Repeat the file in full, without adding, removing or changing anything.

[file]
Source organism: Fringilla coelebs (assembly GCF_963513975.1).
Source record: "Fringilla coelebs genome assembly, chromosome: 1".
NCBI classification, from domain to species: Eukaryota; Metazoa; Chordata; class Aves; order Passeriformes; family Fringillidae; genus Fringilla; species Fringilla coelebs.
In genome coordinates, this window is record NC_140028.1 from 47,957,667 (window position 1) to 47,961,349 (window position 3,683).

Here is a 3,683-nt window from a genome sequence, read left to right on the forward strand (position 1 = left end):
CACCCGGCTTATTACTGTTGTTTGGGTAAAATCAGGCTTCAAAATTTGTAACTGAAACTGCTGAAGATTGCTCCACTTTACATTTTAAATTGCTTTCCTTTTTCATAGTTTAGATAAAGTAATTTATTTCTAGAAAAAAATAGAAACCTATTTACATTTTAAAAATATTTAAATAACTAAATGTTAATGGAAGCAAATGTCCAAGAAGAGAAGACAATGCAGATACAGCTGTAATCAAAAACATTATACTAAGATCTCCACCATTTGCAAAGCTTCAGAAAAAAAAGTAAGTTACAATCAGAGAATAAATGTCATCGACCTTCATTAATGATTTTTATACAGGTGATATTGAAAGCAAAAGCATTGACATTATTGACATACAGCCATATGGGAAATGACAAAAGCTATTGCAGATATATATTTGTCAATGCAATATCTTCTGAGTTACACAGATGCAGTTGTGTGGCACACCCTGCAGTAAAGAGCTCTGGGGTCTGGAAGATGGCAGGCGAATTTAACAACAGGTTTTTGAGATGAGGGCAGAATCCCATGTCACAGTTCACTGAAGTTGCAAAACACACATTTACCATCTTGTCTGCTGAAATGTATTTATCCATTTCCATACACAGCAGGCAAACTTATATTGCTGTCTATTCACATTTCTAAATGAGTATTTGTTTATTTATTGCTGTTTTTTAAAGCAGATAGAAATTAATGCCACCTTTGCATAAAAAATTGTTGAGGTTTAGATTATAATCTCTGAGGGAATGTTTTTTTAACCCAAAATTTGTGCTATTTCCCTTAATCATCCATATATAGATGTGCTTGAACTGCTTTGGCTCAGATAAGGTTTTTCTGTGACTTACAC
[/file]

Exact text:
Source organism: Fringilla coelebs (assembly GCF_963513975.1).
Source record: "Fringilla coelebs genome assembly, chromosome: 1".
NCBI classification, from domain to species: Eukaryota; Metazoa; Chordata; class Aves; order Passeriformes; family Fringillidae; genus Fringilla; species Fringilla coelebs.
In genome coordinates, this window is record NC_140028.1 from 47,957,667 (window position 1) to 47,961,349 (window position 3,683).

Here is a 3,683-nt window from a genome sequence, read left to right on the forward strand (position 1 = left end):
CACCCGGCTTATTACTGTTGTTTGGGTAAAATCAGGCTTCAAAATTTGTAACTGAAACTGCTGAAGATTGCTCCACTTTACATTTTAAATTGCTTTCCTTTTTCATAGTTTAGATAAAGTAATTTATTTCTAGAAAAAAATAGAAACCTATTTACATTTTAAAAATATTTAAATAACTAAATGTTAATGGAAGCAAATGTCCAAGAAGAGAAGACAATGCAGATACAGCTGTAATCAAAAACATTATACTAAGATCTCCACCATTTGCAAAGCTTCAGAAAAAAAAGTAAGTTACAATCAGAGAATAAATGTCATCGACCTTCATTAATGATTTTTATACAGGTGATATTGAAAGCAAAAGCATTGACATTATTGACATACAGCCATATGGGAAATGACAAAAGCTATTGCAGATATATATTTGTCAATGCAATATCTTCTGAGTTACACAGATGCAGTTGTGTGGCACACCCTGCAGTAAAGAGCTCTGGGGTCTGGAAGATGGCAGGCGAATTTAACAACAGGTTTTTGAGATGAGGGCAGAATCCCATGTCACAGTTCACTGAAGTTGCAAAACACACATTTACCATCTTGTCTGCTGAAATGTATTTATCCATTTCCATACACAGCAGGCAAACTTATATTGCTGTCTATTCACATTTCTAAATGAGTATTTGTTTATTTATTGCTGTTTTTTAAAGCAGATAGAAATTAATGCCACCTTTGCATAAAAAATTGTTGAGGTTTAGATTATAATCTCTGAGGGAATGTTTTTTTAACCCAAAATTTGTGCTATTTCCCTTAATCATCCATATATAGATGTGCTTGAACTGCTTTGGCTCAGATAAGGTTTTTCTGTGACTTACAC